Hattiesburg’s unemployment rate (3.3%) is lower than both Mississippi’s (3.8%) and the rest of the country’s (3.7%). But despite such a low unemployment rate, nearly 1 in 3 Hattiesburg families makes less than $33,000 a year. Delgado says that about 30% of the people in Ward 2 earn less than $15,000 a year.
Delgado says that many city employees live in her ward, many making less than $15 an hour. She knows of city workers who work multiple jobs. A white City of Hattiesburg pickup truck sat outside a home in Ward 2 that was raised on wooden stilts. A man struggled to walk up the flight of stairs to his front door.
I ask Delgado if the problems affecting poor people in Hattiesburg stem from the local government not having enough money. She said there’s money, just a lack of focus on where to spend it.
A new overpass is being built to quell congestion on the streets. A $30 million, 90,000-square-foot police precinct was completed in September.
“Everything seems to take priority over paying employees a living wage,” said Delgado, who voted in favor of the public safety complex last decade.
The north and east sections of Ward 2 are separated by two rivers, the Bouie and Leaf, creating a fork in the city, hence Twin Forks. FEMA has designated parts of the city as high-risk areas for flooding.
A 2013 tornado with wind speeds of up to 145 mph tore through Hattiesburg and the surrounding areas, injuring 71 people and causing millions in damage. Two high schools had damaged athletic facilities — Favre helped raise $2 million for the restoration of the football field at Oak Grove High School, according to Sports Illustrated. Southern Miss had damages to buildings and lost 75 trees on its campus.
Southern Miss recovered from the storm. The people in Delgado’s ward did not. Delgado estimates that homes on seven blocks of the ward were destroyed during the tornado and have not been rebuilt.
Everyone interviewed for this story is skeptical about what will come of the scandal.
Davis was originally scheduled to be sentenced Feb. 2, but his sentencing was delayed Jan. 27. Nancy New and her son, Zachary, who ran the nonprofit at the center of all of it, both pleaded guilty to fraud, bribery of public officials, among other charges. The pair faces a combined 174 years in prison.
Favre hasn’t been criminally charged. When interviewed by the FBI in 2020, Favre was asked just one question by agents, his attorneys told Mississippi Today in September 2022. He is among 38 defendants, along with Ted DiBiase, the former pro wrestler, and his two sons, who were being sued by the Mississippi Department of Human Services in 2022 to recoup some of the stolen TANF funds.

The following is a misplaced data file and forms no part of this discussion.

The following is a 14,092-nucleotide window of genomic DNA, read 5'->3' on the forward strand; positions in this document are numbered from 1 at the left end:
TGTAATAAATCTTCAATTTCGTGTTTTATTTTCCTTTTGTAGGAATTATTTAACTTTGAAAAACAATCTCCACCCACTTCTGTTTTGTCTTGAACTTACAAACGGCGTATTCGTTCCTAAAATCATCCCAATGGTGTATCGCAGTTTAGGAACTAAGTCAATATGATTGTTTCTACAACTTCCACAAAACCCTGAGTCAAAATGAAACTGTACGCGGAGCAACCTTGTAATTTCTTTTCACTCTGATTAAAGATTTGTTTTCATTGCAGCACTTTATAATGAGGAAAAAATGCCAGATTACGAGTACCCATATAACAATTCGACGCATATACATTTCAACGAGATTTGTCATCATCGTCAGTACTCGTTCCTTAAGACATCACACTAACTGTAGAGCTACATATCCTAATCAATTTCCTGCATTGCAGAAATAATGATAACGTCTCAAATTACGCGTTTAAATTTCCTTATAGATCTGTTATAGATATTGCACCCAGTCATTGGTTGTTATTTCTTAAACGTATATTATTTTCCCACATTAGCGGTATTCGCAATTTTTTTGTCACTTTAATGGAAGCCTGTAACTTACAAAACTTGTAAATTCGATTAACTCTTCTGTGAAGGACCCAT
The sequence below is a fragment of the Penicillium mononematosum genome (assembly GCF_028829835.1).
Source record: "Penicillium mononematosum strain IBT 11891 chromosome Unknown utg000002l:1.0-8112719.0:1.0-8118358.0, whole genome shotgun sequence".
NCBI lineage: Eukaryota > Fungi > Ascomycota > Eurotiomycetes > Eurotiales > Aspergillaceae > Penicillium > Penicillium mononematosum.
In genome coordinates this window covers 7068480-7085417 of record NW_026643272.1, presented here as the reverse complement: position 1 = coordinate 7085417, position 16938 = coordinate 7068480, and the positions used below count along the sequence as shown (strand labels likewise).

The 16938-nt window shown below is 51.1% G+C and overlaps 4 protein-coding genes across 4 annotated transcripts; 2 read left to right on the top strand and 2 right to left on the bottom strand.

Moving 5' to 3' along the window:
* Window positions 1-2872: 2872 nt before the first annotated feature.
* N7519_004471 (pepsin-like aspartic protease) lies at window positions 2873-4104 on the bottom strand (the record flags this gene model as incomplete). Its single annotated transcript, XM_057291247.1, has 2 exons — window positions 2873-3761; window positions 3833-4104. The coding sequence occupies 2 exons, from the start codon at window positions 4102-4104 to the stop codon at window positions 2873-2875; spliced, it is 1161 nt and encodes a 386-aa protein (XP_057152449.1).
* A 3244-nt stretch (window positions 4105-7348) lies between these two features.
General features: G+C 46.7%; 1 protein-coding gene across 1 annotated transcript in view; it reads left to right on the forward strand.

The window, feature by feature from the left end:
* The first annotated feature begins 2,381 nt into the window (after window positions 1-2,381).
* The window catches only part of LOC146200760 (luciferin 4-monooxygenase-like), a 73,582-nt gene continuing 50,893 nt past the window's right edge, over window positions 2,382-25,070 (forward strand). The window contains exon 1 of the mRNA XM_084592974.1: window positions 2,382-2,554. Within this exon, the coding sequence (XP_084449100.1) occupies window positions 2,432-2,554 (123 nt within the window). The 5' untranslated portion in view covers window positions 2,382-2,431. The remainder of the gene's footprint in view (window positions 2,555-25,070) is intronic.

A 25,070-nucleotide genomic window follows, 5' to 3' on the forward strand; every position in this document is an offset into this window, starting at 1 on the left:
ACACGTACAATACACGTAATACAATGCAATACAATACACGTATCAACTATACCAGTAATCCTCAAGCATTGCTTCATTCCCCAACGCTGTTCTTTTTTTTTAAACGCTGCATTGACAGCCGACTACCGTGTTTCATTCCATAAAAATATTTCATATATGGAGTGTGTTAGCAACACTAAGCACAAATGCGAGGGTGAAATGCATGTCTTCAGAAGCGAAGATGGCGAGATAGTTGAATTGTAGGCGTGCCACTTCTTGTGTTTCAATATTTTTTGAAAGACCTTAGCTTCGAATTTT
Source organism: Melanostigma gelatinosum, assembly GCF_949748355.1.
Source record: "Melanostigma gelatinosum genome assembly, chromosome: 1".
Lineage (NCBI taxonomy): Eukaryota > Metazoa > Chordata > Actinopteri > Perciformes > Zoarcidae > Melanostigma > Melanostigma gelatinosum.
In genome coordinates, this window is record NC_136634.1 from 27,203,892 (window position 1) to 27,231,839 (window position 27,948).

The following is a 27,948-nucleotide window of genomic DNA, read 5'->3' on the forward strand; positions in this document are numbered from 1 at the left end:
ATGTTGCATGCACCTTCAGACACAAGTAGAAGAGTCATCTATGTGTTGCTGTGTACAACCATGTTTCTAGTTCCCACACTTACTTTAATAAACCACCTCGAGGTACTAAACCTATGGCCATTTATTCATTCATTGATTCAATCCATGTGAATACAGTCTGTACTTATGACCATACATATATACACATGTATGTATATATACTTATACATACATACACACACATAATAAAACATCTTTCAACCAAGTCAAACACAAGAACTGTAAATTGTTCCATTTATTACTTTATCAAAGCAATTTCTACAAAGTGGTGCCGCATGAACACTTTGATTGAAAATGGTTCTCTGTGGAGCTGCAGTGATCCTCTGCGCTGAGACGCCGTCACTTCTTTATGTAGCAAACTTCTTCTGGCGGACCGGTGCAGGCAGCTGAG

“I just don’t trust the system to police that strata as much as they would poor people,” said Clarence Magee, who has been the president of the local chapter of the NAACP since 1971 and is old enough to have paid a poll tax.
And why is that?
“Because of the past history,” the 90-year-old said with a chuckle.
“I’m really ready for them to start arresting people,” said Paheadra Robinson, president of The Bratton Group, which provides management and operating support for nonprofit organizations, including the CDF. “Because had it been the reverse, had it been the applicants that had [stolen] $700, they would’ve been arrested. They would’ve done a perp walk.”
Owens said corruption of this scale only happens when powerful people are never told no, never put in check.
“Brett Favre, he just needs to be put in his place,” she said.
After an hour, McGee has cried, she’s laughed, she’s paused to consider every answer.
When rehashing what she’s experienced in her two decades on this earth, she walks me through the pitfalls of the Mississippi Department of Human Services, and how adults and kids — particularly of the Black variety — are continually let down by the system supposedly designed to help them.
Despite the continuous coverage of the scandal, especially by the dogged reporting of the Mississippi Today newspaper, McGee was unaware that millions of dollars intended for the most needy in Mississippi, people like her, had even been stolen. She didn’t know those funds were used on a volleyball facility at a school she never had a chance to attend. McGee didn’t know those funds were used to pay for the drug rehab treatments of the son of DiBiase, a man who used to rock a gold-and-silver championship belt outfitted in dollar signs.
When she’s made aware of the theft, she’s taken aback.
“I feel like they’re selfish, and that kind of makes me mad because it’s people that [are] really out here that need that and they’re giving it to people that already got it,” she said.
So, we finally get to one of the main characters of this entire scandal and conversation.
Do you know who Brett Favre is? Have you ever heard that name?
McGee shakes her head.
What about the Green Bay Packers?
She shakes her head again.
“I don’t watch football.”